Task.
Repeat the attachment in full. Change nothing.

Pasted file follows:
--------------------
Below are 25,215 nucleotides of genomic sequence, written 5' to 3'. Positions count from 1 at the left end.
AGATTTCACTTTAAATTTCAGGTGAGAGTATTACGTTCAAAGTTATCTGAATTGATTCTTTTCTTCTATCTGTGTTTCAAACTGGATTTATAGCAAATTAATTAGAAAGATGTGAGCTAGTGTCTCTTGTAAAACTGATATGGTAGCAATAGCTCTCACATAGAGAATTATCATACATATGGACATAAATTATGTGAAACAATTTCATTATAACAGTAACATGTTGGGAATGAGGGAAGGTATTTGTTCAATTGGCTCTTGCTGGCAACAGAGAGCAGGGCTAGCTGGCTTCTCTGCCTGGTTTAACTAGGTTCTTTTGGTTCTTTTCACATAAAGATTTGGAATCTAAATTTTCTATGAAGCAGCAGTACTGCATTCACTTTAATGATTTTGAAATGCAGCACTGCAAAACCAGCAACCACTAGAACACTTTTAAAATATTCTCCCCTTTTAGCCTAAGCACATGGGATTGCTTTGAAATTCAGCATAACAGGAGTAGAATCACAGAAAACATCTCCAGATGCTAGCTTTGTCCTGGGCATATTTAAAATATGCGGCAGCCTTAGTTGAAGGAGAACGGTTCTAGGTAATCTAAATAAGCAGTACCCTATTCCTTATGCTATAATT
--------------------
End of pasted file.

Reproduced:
Below are 25,215 nucleotides of genomic sequence, written 5' to 3'. Positions count from 1 at the left end.
AGATTTCACTTTAAATTTCAGGTGAGAGTATTACGTTCAAAGTTATCTGAATTGATTCTTTTCTTCTATCTGTGTTTCAAACTGGATTTATAGCAAATTAATTAGAAAGATGTGAGCTAGTGTCTCTTGTAAAACTGATATGGTAGCAATAGCTCTCACATAGAGAATTATCATACATATGGACATAAATTATGTGAAACAATTTCATTATAACAGTAACATGTTGGGAATGAGGGAAGGTATTTGTTCAATTGGCTCTTGCTGGCAACAGAGAGCAGGGCTAGCTGGCTTCTCTGCCTGGTTTAACTAGGTTCTTTTGGTTCTTTTCACATAAAGATTTGGAATCTAAATTTTCTATGAAGCAGCAGTACTGCATTCACTTTAATGATTTTGAAATGCAGCACTGCAAAACCAGCAACCACTAGAACACTTTTAAAATATTCTCCCCTTTTAGCCTAAGCACATGGGATTGCTTTGAAATTCAGCATAACAGGAGTAGAATCACAGAAAACATCTCCAGATGCTAGCTTTGTCCTGGGCATATTTAAAATATGCGGCAGCCTTAGTTGAAGGAGAACGGTTCTAGGTAATCTAAATAAGCAGTACCCTATTCCTTATGCTATAATT